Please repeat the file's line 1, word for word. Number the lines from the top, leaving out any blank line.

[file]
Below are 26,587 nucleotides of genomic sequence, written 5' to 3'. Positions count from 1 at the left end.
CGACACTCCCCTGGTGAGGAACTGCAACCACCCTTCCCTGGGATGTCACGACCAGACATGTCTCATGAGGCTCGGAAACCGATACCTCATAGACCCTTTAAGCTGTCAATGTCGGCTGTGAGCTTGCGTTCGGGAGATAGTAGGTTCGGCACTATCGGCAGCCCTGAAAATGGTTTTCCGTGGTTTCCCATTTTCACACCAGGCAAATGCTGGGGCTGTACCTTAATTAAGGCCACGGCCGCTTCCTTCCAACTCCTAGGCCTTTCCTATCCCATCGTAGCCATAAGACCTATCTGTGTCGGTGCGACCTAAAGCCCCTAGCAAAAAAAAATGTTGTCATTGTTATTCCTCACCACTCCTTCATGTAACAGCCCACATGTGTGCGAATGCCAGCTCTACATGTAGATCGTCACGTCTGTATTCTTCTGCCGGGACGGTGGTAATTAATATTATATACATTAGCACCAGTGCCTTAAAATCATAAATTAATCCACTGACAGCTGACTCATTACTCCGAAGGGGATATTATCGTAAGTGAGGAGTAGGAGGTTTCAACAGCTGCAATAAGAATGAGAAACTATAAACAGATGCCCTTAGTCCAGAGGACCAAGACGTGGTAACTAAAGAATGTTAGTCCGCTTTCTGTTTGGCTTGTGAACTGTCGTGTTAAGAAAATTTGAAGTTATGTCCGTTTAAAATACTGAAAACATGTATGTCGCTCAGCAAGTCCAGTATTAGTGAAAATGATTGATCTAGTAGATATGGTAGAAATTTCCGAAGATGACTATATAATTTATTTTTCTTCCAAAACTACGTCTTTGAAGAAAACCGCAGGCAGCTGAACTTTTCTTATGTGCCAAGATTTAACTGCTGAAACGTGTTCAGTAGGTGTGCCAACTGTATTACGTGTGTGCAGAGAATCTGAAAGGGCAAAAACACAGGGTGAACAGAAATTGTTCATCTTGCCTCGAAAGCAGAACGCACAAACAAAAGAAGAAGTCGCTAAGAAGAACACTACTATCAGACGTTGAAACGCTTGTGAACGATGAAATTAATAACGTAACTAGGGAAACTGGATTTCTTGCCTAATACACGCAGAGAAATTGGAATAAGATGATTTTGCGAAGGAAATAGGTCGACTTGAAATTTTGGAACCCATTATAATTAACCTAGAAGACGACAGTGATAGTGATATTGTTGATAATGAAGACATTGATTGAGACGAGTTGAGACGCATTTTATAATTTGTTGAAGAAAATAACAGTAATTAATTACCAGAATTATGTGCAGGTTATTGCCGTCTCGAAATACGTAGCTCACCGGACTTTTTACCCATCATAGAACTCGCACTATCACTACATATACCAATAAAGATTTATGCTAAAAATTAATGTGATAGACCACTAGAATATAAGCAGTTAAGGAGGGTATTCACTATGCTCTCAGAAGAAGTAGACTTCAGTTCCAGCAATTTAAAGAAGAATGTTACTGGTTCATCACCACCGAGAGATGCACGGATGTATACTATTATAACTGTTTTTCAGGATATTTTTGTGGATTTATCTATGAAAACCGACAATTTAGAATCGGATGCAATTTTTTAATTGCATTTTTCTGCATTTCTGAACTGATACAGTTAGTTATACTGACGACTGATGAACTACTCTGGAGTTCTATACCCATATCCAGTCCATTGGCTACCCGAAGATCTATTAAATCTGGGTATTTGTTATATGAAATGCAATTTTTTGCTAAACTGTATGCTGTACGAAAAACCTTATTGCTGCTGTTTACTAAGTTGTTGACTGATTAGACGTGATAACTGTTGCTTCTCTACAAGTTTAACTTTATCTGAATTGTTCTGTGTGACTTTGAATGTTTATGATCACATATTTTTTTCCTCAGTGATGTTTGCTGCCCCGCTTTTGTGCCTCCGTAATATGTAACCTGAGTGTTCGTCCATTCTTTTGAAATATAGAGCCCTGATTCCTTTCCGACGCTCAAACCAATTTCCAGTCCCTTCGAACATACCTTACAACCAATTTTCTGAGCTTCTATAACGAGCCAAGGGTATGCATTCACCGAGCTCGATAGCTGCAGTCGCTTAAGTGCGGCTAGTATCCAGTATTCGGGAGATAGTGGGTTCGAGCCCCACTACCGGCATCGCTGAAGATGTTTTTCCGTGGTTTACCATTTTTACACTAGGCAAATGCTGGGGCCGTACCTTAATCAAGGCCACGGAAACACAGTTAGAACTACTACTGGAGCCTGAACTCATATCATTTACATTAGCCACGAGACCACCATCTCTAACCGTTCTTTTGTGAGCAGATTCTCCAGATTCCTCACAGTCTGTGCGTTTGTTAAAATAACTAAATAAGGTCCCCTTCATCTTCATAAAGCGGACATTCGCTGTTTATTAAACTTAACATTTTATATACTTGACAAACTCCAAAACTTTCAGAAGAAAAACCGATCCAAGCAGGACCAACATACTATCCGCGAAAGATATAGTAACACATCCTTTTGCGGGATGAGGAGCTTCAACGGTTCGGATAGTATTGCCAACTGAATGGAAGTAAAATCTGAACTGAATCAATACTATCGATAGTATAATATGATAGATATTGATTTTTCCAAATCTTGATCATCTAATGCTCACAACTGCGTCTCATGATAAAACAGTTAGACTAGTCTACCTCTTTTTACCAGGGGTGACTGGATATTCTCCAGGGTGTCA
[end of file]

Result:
Below are 26,587 nucleotides of genomic sequence, written 5' to 3'. Positions count from 1 at the left end.